He bravely rescues his fellow soldier from death and at the end of the story, just like Richie, he is no closer to figuring out his future but is more mature and closer to becoming a man. Peewees childish attitude is probably how most soldiers at his age acted and the fact that the war influenced him deeply into the man he was during the brave rescue of Monaco and who he is today shows that there’s always some good in anything. Even in war.
In chapter 3 Richie first arrives at the base in Vietnam but his commanding officer says that his medical file has not yet arrived.
This foreshadows that Richie will not get the medical discharge that he wants because of his injured knee. Sense he not going to get his discharge he’s going to have to go into battle which he is not mentally ready for. Jenkins stepping on the landmine shows that death can be sudden and without warning. This shows that war is cruel, senseless, and unromantic.
He include this scene to show that during war there is chaos and nothing ever goes your way. In chapter 17 Richie learns that Sergeant Simpson has been sent and they now have a racist sergeant by the name of Dongan.
He puts the black soldiers in the most dangerous positions. Knowing this Richie is worried what he will have to go through under his command. He included this scene to show that everyone who claims to be on your side has other ideas in mind which tarnish the armies reputation. Chapter 20 has the greatest tension.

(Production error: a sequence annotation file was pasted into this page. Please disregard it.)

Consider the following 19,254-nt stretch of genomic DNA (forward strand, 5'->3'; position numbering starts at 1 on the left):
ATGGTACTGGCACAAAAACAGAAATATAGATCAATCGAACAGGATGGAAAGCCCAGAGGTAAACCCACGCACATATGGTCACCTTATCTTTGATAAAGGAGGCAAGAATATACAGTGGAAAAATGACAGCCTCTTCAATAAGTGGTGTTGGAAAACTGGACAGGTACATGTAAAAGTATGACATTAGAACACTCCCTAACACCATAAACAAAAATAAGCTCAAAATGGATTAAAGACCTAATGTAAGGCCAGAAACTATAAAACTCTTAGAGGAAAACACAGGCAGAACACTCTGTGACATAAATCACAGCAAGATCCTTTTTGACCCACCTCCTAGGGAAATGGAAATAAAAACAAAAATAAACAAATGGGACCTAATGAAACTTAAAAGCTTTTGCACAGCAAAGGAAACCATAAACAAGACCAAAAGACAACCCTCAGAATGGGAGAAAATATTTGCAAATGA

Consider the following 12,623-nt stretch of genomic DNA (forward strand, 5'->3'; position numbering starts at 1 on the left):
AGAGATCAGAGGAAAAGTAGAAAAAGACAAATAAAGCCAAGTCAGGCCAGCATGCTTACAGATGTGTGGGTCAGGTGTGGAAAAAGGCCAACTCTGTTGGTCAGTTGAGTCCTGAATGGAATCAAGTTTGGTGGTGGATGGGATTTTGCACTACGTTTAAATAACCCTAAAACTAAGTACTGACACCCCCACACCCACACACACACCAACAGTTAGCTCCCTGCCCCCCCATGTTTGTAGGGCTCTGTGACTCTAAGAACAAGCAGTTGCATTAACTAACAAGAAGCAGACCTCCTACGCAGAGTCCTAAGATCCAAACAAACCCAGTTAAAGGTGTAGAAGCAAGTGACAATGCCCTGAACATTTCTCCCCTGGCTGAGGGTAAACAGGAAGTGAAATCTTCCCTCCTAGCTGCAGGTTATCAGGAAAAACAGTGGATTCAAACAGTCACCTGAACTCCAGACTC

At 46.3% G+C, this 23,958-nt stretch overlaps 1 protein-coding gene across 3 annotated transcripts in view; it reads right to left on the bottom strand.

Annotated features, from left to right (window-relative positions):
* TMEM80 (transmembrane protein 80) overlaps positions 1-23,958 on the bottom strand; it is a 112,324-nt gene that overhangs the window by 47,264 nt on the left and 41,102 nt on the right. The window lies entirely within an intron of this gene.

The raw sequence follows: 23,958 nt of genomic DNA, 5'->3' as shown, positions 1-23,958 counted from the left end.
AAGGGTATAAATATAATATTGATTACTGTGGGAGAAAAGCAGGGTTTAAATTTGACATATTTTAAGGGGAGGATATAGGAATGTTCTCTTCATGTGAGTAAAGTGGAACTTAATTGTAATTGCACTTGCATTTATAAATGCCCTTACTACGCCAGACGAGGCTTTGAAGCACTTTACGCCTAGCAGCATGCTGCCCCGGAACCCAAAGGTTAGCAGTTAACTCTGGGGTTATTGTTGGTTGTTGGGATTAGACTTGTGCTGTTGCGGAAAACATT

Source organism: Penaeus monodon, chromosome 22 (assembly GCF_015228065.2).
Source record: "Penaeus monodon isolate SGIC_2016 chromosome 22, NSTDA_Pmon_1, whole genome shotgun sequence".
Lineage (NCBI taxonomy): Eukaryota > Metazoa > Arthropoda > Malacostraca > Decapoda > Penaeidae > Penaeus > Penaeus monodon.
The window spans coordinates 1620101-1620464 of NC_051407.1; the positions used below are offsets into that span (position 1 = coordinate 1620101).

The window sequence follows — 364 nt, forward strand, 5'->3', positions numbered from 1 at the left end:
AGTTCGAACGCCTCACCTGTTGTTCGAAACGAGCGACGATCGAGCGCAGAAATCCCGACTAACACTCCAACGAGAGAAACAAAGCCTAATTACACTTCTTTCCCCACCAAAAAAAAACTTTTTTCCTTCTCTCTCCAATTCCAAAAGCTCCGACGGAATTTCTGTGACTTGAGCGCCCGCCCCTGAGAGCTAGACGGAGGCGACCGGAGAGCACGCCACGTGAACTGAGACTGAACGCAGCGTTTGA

During the evacuation of the troops the Vietnamese allies ague with the American troops about who should be evacuated first and surround them but the American helicopters think it’s an attack against the Americans and open fire on the Vietnamese and evacuate only the Americans.
After, he gets separated from the rest of his squad with Peewee and end up rescuing Monaco, his fellow soldier, from Viet-Cong enemies and saving many other life’s in doing so. Making him a hero showing him that not all the myths he heard about war were untrue. Richie tells the story in the first person, giving us immediate, intimate access to his thoughts and feelings as the action unfolds. We can read exactly how he feels toward why he’s there and the thought going through his mind during battles and conflict with himself and others.